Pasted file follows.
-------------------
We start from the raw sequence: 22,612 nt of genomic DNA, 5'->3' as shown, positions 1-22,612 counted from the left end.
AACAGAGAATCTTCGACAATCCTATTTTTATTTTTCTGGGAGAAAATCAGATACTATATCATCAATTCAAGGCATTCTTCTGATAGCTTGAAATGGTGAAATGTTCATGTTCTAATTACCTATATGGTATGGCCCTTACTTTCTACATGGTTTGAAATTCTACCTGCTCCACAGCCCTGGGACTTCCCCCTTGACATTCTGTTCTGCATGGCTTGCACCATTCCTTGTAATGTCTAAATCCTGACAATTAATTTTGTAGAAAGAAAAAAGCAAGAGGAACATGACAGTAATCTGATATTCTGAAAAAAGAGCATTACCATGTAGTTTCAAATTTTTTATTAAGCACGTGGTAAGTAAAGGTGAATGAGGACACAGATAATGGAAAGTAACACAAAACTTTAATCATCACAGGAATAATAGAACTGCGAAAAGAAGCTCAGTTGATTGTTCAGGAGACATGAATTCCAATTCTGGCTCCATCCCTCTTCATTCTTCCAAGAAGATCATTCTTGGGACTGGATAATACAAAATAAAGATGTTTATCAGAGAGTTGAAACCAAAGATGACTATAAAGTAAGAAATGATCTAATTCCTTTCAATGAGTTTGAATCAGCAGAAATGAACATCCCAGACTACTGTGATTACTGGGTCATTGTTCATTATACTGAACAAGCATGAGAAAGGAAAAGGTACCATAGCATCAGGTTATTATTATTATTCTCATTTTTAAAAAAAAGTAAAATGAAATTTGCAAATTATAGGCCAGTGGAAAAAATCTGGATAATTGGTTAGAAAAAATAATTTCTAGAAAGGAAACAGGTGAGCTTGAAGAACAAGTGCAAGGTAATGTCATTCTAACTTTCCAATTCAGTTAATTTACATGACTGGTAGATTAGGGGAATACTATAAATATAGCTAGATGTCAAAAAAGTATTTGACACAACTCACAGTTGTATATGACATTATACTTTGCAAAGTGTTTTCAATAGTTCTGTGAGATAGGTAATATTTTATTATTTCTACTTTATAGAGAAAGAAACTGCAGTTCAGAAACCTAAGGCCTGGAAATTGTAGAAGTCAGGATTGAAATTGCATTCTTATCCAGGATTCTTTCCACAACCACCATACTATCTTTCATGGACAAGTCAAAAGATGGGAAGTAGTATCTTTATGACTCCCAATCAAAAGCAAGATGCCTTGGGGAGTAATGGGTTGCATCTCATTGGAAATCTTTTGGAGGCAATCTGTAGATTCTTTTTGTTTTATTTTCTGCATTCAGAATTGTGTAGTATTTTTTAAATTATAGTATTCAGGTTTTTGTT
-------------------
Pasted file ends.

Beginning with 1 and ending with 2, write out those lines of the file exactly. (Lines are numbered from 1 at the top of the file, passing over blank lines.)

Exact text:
We start from the raw sequence: 22,612 nt of genomic DNA, 5'->3' as shown, positions 1-22,612 counted from the left end.
AACAGAGAATCTTCGACAATCCTATTTTTATTTTTCTGGGAGAAAATCAGATACTATATCATCAATTCAAGGCATTCTTCTGATAGCTTGAAATGGTGAAATGTTCATGTTCTAATTACCTATATGGTATGGCCCTTACTTTCTACATGGTTTGAAATTCTACCTGCTCCACAGCCCTGGGACTTCCCCCTTGACATTCTGTTCTGCATGGCTTGCACCATTCCTTGTAATGTCTAAATCCTGACAATTAATTTTGTAGAAAGAAAAAAGCAAGAGGAACATGACAGTAATCTGATATTCTGAAAAAAGAGCATTACCATGTAGTTTCAAATTTTTTATTAAGCACGTGGTAAGTAAAGGTGAATGAGGACACAGATAATGGAAAGTAACACAAAACTTTAATCATCACAGGAATAATAGAACTGCGAAAAGAAGCTCAGTTGATTGTTCAGGAGACATGAATTCCAATTCTGGCTCCATCCCTCTTCATTCTTCCAAGAAGATCATTCTTGGGACTGGATAATACAAAATAAAGATGTTTATCAGAGAGTTGAAACCAAAGATGACTATAAAGTAAGAAATGATCTAATTCCTTTCAATGAGTTTGAATCAGCAGAAATGAACATCCCAGACTACTGTGATTACTGGGTCATTGTTCATTATACTGAACAAGCATGAGAAAGGAAAAGGTACCATAGCATCAGGTTATTATTATTATTCTCATTTTTAAAAAAAAGTAAAATGAAATTTGCAAATTATAGGCCAGTGGAAAAAATCTGGATAATTGGTTAGAAAAAATAATTTCTAGAAAGGAAACAGGTGAGCTTGAAGAACAAGTGCAAGGTAATGTCATTCTAACTTTCCAATTCAGTTAATTTACATGACTGGTAGATTAGGGGAATACTATAAATATAGCTAGATGTCAAAAAAGTATTTGACACAACTCACAGTTGTATATGACATTATACTTTGCAAAGTGTTTTCAATAGTTCTGTGAGATAGGTAATATTTTATTATTTCTACTTTATAGAGAAAGAAACTGCAGTTCAGAAACCTAAGGCCTGGAAATTGTAGAAGTCAGGATTGAAATTGCATTCTTATCCAGGATTCTTTCCACAACCACCATACTATCTTTCATGGACAAGTCAAAAGATGGGAAGTAGTATCTTTATGACTCCCAATCAAAAGCAAGATGCCTTGGGGAGTAATGGGTTGCATCTCATTGGAAATCTTTTGGAGGCAATCTGTAGATTCTTTTTGTTTTATTTTCTGCATTCAGAATTGTGTAGTATTTTTTAAATTATAGTATTCAGGTTTTTGTT